Two of the more popular dietary approaches for losing weight these days are intermittent fasting and keto dieting. People claim to have had success with both approaches, but does one offer an advantage over the other for weight loss and overall health? First, let’s look at what each approach entails.
Intermittent fasting is not eating at certain times of the day. Intermittent fasting is not a new trend. It’s an age-old practice used for decades by people around the world. In contrast, the keto diet is a relative newcomer to the scene. You can structure intermittent fasting in several ways:
8:16 Intermittent Fasting
With this fasting schedule, you eat during an 8-hour window period and fast the other 16 hours of the day.
5:2 Intermittent Fasting
With this approach, you eat normally 5 days of the week and reduce your calorie consumption by 75% on the other 2 days.
Alternate Day Fasting
With this approach, you fast one day and eat the next. This fasting is a bit more challenging and not a good one to start with.
Intermittent fasting doesn’t dictate what you can and can’t eat, only that you eat during certain times and fast during others, according to your chosen schedule.
Now, let’s look at the keto diet.
The Keto Diet
With a keto diet, there is no restriction on when you eat, but the composition of your diet changes dramatically. The keto diet is a very low carbohydrate, high fat, moderate protein diet designed to shift your body away from burning sugar to using fat as an energy source. The typical composition of a keto diet is 70-80% fat, 5-10% carbohydrates, and 10-20% protein. When you restrict carbohydrates dramatically, your liver makes ketone bodies from fat, and this becomes your body’s main energy source.
Proponents of the keto diet say following the keto approach can lead to health benefits – weight loss, decreased hunger, and more. After a few weeks, you become what’s called “fat adapted” or “keto adapted,” which means your body switches to burning fat for most of its energy needs. When this happens, you can go longer without eating, and drop weight easier, since your body will be using stored body fat for energy.
Which is a Better Choice for Weight Loss?
Studies show you can lose weight using either approach. Intermittent fasting reduces your overall calorie consumption and creates a calorie deficit that can lead to weight loss. The keto diet shifts your metabolism toward using fat as its primary fuel, making it easier to lose weight and body fat.
The best choice would depend on your health and which you would have an easier time sticking with. Get a physical exam before starting either diet, since neither may be appropriate if you have certain medical conditions, like type 1 diabetes.
Benefits of the Keto Diet
A benefit of the keto diet is it doesn’t restrict calories. You can eat until you’re full, as long as you keep your carbohydrate intake low. To get keto-adapted, you would consume only 20 grams of carbohydrates during the first few weeks and increase the amount to 50 grams of carbohydrates daily. But that’s still not a lot of carbs. Some people have problems sticking to such a low carbohydrate diet. Plus, you’ll need to eat a lot of fat and moderate quantities of protein to make up for the drop in carbohydrates.
The keto diet also has a period of adaptation, around 2 weeks, where your body switches to burning fat over carbs. During this period, you might feel sluggish or even flu-like as your body makes the transition. Some people get discouraged during this phase and want to quit, but it eventually passes. You might discover that once your body shifts to fat-burning mode, you feel more energetic and have more mental clarity.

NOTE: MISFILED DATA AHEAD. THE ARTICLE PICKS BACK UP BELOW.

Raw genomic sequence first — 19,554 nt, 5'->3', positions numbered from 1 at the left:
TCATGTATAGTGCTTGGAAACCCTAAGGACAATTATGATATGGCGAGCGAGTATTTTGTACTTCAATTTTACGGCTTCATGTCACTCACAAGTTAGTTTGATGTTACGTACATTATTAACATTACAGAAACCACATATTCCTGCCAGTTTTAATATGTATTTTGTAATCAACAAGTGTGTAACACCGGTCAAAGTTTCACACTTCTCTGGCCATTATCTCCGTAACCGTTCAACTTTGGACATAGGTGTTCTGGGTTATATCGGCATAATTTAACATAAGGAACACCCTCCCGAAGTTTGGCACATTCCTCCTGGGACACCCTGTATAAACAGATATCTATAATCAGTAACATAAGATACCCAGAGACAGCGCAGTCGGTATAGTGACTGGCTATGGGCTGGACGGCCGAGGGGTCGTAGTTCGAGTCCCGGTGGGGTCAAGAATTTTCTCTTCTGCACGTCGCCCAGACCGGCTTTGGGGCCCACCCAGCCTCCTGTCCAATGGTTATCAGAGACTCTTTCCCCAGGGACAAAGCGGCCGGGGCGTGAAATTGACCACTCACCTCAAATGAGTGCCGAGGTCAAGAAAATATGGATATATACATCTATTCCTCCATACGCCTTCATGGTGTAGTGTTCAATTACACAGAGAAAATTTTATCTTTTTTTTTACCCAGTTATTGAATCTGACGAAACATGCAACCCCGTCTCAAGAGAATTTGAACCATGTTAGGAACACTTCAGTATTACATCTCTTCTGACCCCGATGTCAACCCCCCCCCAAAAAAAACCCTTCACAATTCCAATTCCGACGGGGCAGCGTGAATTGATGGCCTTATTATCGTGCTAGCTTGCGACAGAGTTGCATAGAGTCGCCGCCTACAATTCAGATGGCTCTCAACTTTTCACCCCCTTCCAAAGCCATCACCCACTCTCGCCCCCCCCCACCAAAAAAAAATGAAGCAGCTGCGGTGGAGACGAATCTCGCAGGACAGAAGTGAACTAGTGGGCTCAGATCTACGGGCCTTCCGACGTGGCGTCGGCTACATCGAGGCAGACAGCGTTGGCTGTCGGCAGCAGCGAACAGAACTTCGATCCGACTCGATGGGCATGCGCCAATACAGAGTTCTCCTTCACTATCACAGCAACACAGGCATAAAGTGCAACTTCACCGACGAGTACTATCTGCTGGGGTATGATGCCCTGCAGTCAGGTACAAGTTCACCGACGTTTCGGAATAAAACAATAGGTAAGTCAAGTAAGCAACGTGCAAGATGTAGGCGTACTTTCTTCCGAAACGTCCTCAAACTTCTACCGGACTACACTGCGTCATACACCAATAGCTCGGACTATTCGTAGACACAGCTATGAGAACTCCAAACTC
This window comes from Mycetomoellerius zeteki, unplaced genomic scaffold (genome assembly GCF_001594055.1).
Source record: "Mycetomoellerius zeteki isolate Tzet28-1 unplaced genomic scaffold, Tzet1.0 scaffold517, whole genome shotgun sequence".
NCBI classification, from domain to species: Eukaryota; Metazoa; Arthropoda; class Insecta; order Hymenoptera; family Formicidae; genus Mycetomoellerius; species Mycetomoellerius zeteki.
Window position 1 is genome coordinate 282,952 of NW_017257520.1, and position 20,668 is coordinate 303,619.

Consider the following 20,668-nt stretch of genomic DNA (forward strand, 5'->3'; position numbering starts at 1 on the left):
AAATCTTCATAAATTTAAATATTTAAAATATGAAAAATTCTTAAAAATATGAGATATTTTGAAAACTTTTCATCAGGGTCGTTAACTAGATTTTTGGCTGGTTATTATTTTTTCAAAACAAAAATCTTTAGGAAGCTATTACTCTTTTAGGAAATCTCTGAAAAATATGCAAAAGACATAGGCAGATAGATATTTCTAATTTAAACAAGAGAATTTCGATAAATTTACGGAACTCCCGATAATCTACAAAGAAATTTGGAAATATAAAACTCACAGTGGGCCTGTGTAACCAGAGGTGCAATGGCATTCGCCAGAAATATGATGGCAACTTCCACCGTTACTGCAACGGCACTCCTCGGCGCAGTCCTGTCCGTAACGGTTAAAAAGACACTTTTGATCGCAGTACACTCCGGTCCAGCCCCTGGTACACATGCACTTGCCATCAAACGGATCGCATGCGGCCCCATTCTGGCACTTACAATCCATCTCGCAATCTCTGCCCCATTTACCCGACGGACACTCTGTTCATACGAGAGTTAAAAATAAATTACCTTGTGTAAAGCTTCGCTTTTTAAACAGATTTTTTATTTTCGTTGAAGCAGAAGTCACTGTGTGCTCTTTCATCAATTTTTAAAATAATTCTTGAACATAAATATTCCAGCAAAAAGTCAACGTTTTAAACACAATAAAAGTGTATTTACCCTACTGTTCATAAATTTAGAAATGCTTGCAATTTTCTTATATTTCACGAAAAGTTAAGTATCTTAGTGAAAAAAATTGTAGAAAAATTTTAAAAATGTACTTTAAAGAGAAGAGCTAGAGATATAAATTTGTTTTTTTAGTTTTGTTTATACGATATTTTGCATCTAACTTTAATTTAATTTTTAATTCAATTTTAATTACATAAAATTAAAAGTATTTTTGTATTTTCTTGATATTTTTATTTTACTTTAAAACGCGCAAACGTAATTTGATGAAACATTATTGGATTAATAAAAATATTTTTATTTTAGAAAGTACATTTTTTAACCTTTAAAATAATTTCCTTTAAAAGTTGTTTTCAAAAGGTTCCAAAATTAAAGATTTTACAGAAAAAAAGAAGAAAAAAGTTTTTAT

Another advantage of the keto diet is it curbs hunger and helps keep sugar cravings out of the picture. Once your body becomes a fat burner, you won’t experience the desire to eat junk food or sugar, and you’re unlikely to feel hungry.
In support of the keto diet for fat loss, small studies show that people can lose weight more quickly on a keto diet relative to a low-calorie diet, although some weight loss early on is water weight. One advantage the keto diet has over a low-fat or calorie-restricted diet is that most people don’t feel hungry on a keto diet. A ketogenic diet also lowers insulin and may help with blood sugar control. It also appears to be “protein sparing,” in that you don’t lose significant muscle mass on a ketogenic diet.
A disadvantage of the keto diet is it’s not clear what the long-term effects of being on one are. It’s also hard for some people to stick to a diet that consists of 60% or more fat. It might seem easy at first, but as time goes on, the dropout rate rises.
Benefits of Intermittent Fasting
If you don’t want to change the composition of your diet, and you can’t envision yourself eating so much fat and so few carbohydrates, intermittent fasting might be a better choice. If you choose a plan like the 16:8 or 5:2 plan, it can be relatively painless to follow. With 5:2, you’re only cutting your calories two days per week, and with 16:8, you can eat an early dinner and have a late breakfast the next day. Most people don’t feel deprived on such a plan.
Plus, research shows intermittent fasting may have other benefits, including lowering blood pressure, blood glucose, and inflammation, all risk factors for cardiovascular disease. It’s still important to make healthy food choices on an intermittent fasting diet to maximize the cardiovascular benefits. However, you can avoid the problem of having to consume so few carbohydrates and so much fat. After you get into the swing of things, an intermittent fasting plan, like 16:8, can be relatively easy to maintain.
The Bottom Line
The best diet for weight loss of the two is the one that fits into your lifestyle the best. There’s evidence to support the weight loss benefits of both diets.